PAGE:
WWII anti-tank weapon helped improve technologies for perforating well casings.
Swiss inventor Henry Mohaupt used his experience from creating a World War II anti-tank weapon to develop a new technology for improving production of oil and natural gas wells. He used conically hollowed-out explosive charges to focus each detonation’s energy.
In 1951, Henry Mohaupt applied for a U.S. patent for his “Shaped Charge Assembly and Gun,” based on anti-tank technology he had patented a decade earlier – a conically hollowed out explosive fired from bazookas.
Unsuccessful 1859 Pennsylvania oil well achieved many U.S. petroleum industry “firsts.”
Oil and natural gas exploration and production technologies began with the earliest wells of the mid-19th century in northwestern Pennsylvania. Just four days after America’s first commercial oil well of August 27, 1859, a second attempt nearby resulted in the first “dry hole” for the new U.S. petroleum industry.
Edwin L. Drake drilled the first U.S. oil well specifically seeking oil at a creek near Titusville, Pennsylvania. His historic feat included inventing of a method of driving a pipe down to protect the integrity of the well bore. The former railroad conductor borrowed a kitchen water pump to produce the first barrel of oil.
In addition to finding the more visible Pennsylvania historical marker on U.S. 62 near Tidioute, Pennsylvania, dedicated oil historians can discover the well site of America’s first dry hole — and find a 1959 oil centennial monument to John L. Grandin’s effort. Photos from a 1996 field trip, courtesy William R. Brice.
Although Drake’s headline-making discovery at Oil Creek launched an industry, an August 31 well would achieve far lesser known milestones. It was on that day that 22-year-old John Livingston Grandin began drilling America’s second well to be drilled for petroleum.
Today, visitors to the scenic Allegheny National Forest Region on U.S. 62 near Tidioute, Pennsylvania, will discover this Warren County roadside marker.
Firsts of the Second U.S. Well
Despite not finding the oil-producing formation (later called the Vanango Sands), the Grandin well produced technology firsts for the young exploration and production industry, including:
♦ First dry hole,
♦ first well in which tools stuck,
♦ first well “shot” with an explosive charge. (more…)
Petroleum pioneers who took earth science to a deeper level.
When oil burst onto western Pennsylvania’s marketplace as a major commercial opportunity following an 1859 well, drilled by a former railroad conductor, the art and science of petroleum geology was born.
The coal-mining industry had long provided employment for geologists and the oil boom presented a new kind of mineral wealth for America and a new challenge for geologists. But Pennsylvania’s first oilmen soon found that hiring geologists didn’t significantly improve their chances of success in an already risky business.
Henry D. Rogers, (1808 – 1866) was one of the first professional U.S. geologists.
Decades before the Civil War, the pursuit and mining of coal prompted many geological surveys, studies, and assessments of potential mineral resources. Railroads stretching westward needed good quality coal supplies and routes always considered the availability of nearby sources.
Searching for high-quality bituminous coal, geologists had often reported oil seeps and the associated landforms, but mostly as a curiosity and in relation to their proximity to coal beds. In Kentucky, Ohio, and the western part of what is now West Virginia, the salt business also gave geologists important insights into formations called “structural traps.”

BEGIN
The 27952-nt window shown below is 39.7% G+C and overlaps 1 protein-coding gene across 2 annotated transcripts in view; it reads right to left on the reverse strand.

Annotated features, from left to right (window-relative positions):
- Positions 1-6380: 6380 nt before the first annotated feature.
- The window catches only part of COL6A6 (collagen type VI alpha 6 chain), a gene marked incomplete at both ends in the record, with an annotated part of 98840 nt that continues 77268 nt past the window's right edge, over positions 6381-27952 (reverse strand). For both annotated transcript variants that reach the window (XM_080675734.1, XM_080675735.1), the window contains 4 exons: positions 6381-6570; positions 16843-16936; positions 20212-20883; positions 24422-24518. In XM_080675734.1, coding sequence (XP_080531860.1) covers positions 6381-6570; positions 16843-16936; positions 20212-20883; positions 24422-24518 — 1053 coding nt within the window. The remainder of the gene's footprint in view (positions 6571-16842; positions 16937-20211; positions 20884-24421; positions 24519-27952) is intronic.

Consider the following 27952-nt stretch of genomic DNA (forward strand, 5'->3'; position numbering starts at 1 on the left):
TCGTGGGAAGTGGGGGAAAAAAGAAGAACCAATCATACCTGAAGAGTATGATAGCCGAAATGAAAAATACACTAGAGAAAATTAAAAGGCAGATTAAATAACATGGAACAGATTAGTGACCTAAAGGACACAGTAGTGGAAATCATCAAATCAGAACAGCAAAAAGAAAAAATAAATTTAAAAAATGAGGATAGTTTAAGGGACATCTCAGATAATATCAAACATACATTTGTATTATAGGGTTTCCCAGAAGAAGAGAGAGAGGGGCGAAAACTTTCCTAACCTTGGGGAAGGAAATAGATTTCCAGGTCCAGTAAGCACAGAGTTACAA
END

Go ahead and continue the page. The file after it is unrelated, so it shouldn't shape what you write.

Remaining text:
Drilling commercial brine wells and salt manufacturing was a lucrative industry. Geologists’ surveys found that strata of sedimentary rock fractured, faulted, and folded, sometimes producing salt domes and brine deposits.
Geologists also noted that oil and natural gas was occasionally trapped in porous deposits sandwiched between impermeable rock layers. Such contamination fouled commercial brine wells and was an unwelcome intrusion, but cottage industry entrepreneurs skimmed it off and sold it for patent medicine, lubrication, and other novel purposes.
In Kentucky, Ohio and West Virginia, geologists studied landforms associated with salt brine and coal “structural traps.” These anticlinal traps held oil and natural gas because the earth had been bent, deformed or fractured. Unsuccessfully applying structural trap theories to Pennsylvania’s differing geology undermined early petroleum geologists’ credibility.
A pioneering Ohio physician and natural scientist named Samuel Hildreth examined and recorded details of the salt business in southeastern Ohio, noting structural traps as a geologic feature associated with brine, coal, and oil. In 1836, he published his extensive “Observations on the Bituminous Coal Deposit for the Valley of the Ohio, and the Accompanying Rock Strata.” It was America’s first petroleum geology primer.
Hildreth was a strong advocate for Ohio’s first geological survey and later served as the state geologist. His observations of the structural trapping of petroleum were later affirmed by Pennsylvania’s state geologist, Henry D. Rogers, who erroneously declared that Pennsylvania’s oilfields were likewise based on structural trapping of petroleum in anticline formations.
Pennsylvania’s oilfields were in fact found predominantly in another kind of formation altogether, the “sandstone stratigraphic trap,” but Rogers’ prestigious endorsement, circulated widely in an 1863 Harper’s Magazine article, convinced geologists to the contrary. The frenzied search for oil prompted the first petroleum geologists to impose Hildreth and Rogers’ structural trapping theory on Pennsylvania’s differing geology. It didn’t work and their failures in Pennsylvania hindered the acceptance of petroleum geologists for decades.
Although structural trapping remains a dominant characteristic for many of America’s most prolific oil and natural gas fields, ironically it wasn’t so in Pennsylvania’s Oil Creek region, where the petroleum industry was born. As noted by author and geologist Ray Sorenson, “theories of trapping did not work in the absence of anticlines.”